BY ALIDA MOORE
PHOTOS BY RINA JORDAN
A mutual friend introduced Julie and Richard in 2007, recognizing a trait they shared: unabashed reverence for raw, fermented food. For Julie, this love began when she entered the Nutritional Therapy program at Seattle University, out of a desire to do something outside of her nine-to-five production marketing gig. The nutrition class led to fermenting small batches at home, while her kids complained about the smell. “When I started fermenting in mason jars, I was making carrots and plain kraut and I started adding spices and herbs and I was blown away at how tasty it was. I had tried sauerkraut out of the jar or at the ball field but I’d never really had fresh, unpasteurized kraut,” she says.
Likewise, Richard extolled the health virtues of eating naturally fermented foods for years, after heart flutters led him to a doctor who explained that his healthy lifestyle was essentially starving his heart. On his doctor’s orders, Richard added lean meats and fermented food to his diet. He began an apprenticeship at Three Stone Hearth, a community-supported kitchen in Berkeley, where he learned how to ferment his own foods. When Richard and Julie met, they realized they had found in each other someone with whom to attend The Church of the Raw, singing hymns about probiotics and digestive enzymes. Firefly Kitchens was born.
Health is important, but taste is everything. It didn’t take long to perfect Firefly’s first kraut, a raw twist on the classic pickled cabbage. Using organic vegetables from Pacific Northwest farms, Julie and Richard spent hours chopping and prepping and adding naturally mineralized Celtic Sea Salt, creating huge vats of mixed vegetables that ferment for nearly two months. “The bacteria that [forms] naturally on the vegetables eats the sugars and starches and the result is lactic acid, which is the ‘sour’ you taste. It creates the flavor and protects the food.”
As they continued to experiment with recipes, their friends took note, asking for more jars of kraut. “We got overwhelmed and said let’s just pick one food Seattle needs. It was clear it was classic sauerkraut,” explained Julie. “Once we made that decision, things started happening. We didn’t need heat; we just needed space to let it do its thing.” They started slowly, renting kitchen space in a catering company a floor below an architecture firm, selling their first jars at farmers markets in Seattle. Tasting the kraut inspired nostalgia in some of their customers. “People were so excited. We got all these New York Bronx stories, people talking about the barrels of kraut in their basements growing up,” Richard remembers.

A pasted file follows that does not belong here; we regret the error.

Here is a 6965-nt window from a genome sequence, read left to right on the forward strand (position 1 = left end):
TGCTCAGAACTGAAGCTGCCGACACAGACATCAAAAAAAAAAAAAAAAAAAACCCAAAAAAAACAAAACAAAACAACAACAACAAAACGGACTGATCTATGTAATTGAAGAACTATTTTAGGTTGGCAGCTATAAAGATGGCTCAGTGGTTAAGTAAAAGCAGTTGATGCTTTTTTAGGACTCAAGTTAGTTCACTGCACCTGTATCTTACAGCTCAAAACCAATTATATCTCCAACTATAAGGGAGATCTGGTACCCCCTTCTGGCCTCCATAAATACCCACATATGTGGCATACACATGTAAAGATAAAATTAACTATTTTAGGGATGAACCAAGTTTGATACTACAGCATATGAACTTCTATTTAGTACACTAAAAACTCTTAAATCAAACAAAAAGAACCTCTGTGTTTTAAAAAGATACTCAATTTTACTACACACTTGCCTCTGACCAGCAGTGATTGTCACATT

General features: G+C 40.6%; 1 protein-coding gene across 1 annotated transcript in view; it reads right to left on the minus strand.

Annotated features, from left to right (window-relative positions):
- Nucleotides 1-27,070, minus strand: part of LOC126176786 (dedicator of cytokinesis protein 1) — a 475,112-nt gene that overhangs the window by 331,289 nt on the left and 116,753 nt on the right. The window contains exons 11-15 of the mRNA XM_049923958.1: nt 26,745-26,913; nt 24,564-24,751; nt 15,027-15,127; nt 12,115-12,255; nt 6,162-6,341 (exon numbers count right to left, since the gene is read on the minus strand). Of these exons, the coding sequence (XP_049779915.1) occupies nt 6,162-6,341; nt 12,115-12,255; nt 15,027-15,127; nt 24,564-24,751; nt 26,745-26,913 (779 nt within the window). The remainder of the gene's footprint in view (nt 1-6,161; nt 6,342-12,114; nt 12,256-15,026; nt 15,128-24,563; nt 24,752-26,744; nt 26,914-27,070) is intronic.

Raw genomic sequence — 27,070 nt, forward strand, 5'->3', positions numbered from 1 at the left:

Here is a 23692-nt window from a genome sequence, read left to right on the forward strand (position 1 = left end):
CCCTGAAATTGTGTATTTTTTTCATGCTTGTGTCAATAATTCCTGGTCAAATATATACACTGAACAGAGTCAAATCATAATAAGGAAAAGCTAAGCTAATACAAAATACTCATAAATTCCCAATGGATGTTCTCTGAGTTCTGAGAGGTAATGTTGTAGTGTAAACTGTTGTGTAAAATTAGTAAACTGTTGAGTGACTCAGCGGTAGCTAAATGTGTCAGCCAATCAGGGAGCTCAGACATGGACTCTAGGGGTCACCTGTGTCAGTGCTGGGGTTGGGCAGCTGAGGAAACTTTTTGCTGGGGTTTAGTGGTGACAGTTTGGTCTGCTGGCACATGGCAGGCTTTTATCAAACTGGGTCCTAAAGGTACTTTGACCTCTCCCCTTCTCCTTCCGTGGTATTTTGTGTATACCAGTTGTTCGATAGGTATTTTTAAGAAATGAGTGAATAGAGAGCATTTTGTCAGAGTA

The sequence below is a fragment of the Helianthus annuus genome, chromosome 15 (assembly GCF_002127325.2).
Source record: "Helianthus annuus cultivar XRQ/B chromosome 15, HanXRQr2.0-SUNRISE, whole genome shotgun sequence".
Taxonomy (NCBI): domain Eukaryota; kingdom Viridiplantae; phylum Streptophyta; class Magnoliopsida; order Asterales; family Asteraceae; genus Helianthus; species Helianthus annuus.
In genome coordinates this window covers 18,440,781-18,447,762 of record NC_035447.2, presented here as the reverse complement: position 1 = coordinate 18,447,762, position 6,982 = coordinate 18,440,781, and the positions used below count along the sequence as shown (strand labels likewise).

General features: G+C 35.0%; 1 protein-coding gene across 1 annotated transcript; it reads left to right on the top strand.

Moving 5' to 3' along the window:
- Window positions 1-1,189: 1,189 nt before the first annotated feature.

As Firefly added more farmers markets to their schedule, they needed to boost their production without adding much to their costs—shredding vegetables and packing jars are labor intensive, but not necessarily highly skilled work. Firefly began with volunteers, who chopped mountains of cabbage, beets and carrots in exchange for free jars of kraut.
As the barrels of fermenting food began piling up, the architects started to complain about the smell. Serendipitously, a friend mentioned a spot in Ballard for lease, a space that offered both privacy and plenty of room to grow. Firefly had a home, and today they have seven varieties in their kraut line, including Firefly Kimchi, a vegan version of the Korean culinary essential, and Caraway Kraut, the tangy classic that’s ideal for homemade Reubens.
Before I met Julie and Richard, my only experience with sauerkraut involved hot dogs. I asked how they eat the kraut, what recipes they recommend, and how versatile they think these tangy condiments are. They both came alive, talking over each other, scrambling to open my eyes. Richard gushed, “You open a can of tuna, put your favorite kraut in, add some mayonnaise, and you’re done!” Julie broke in, “You can put it on everything. People go nuts for kimcheese, which is cream cheese, Firefly kimchi, and a bit of goat cheese. Whirl it up, add some crackers and it’s a go-to gourmet appetizer.” Their blog includes recipes for everything from breakfast eggs to enchiladas to paté, and it’s clear Julie and Richard believe in their product not just as a health food but as something that’s delicious. People who have tasted their krauts seem to agree. In 2011, their Yin Yang Carrots (tangy-sweet, with a pleasant ginger flavor) won a Good Food Award, which recognizes responsibly produced, delicious small-batch foods. In 2012, their Cortido Kraut (a spicy mixture of cabbage, carrot, onion and jalapeno) won a Good Food Award with a special Gold Seal, indicating Firefly Kitchens has reached the highest level of creating a certified organic product.
Julie and Richard are expanding their business with the goal of selling their product wholesale, to restaurants and caterers. They are also experimenting with new products, like the crackers they served me—soaked in kimchi brine and dehydrated, rather than baked. Wherever Firefly flies next, you can be sure Julie and Richard will work tirelessly to introduce the world to their kraut, hopeful to expand the Church of the Raw. The question is, will you be a convert?
Firefly Kitchens can be found at Washington and Oregon Whole Foods Market stores and PCC Natural Markets, as well as at the Ballard Farmers Market and Dean & Deluca and a small selection of Western Washington seasonal farmers markets, food festivals, retailers and restaurants. Visit fireflykitchens.com for the latest information.
Alida Moore has modified her after-work ritual to include eating Firefly kraut straight out of the jar.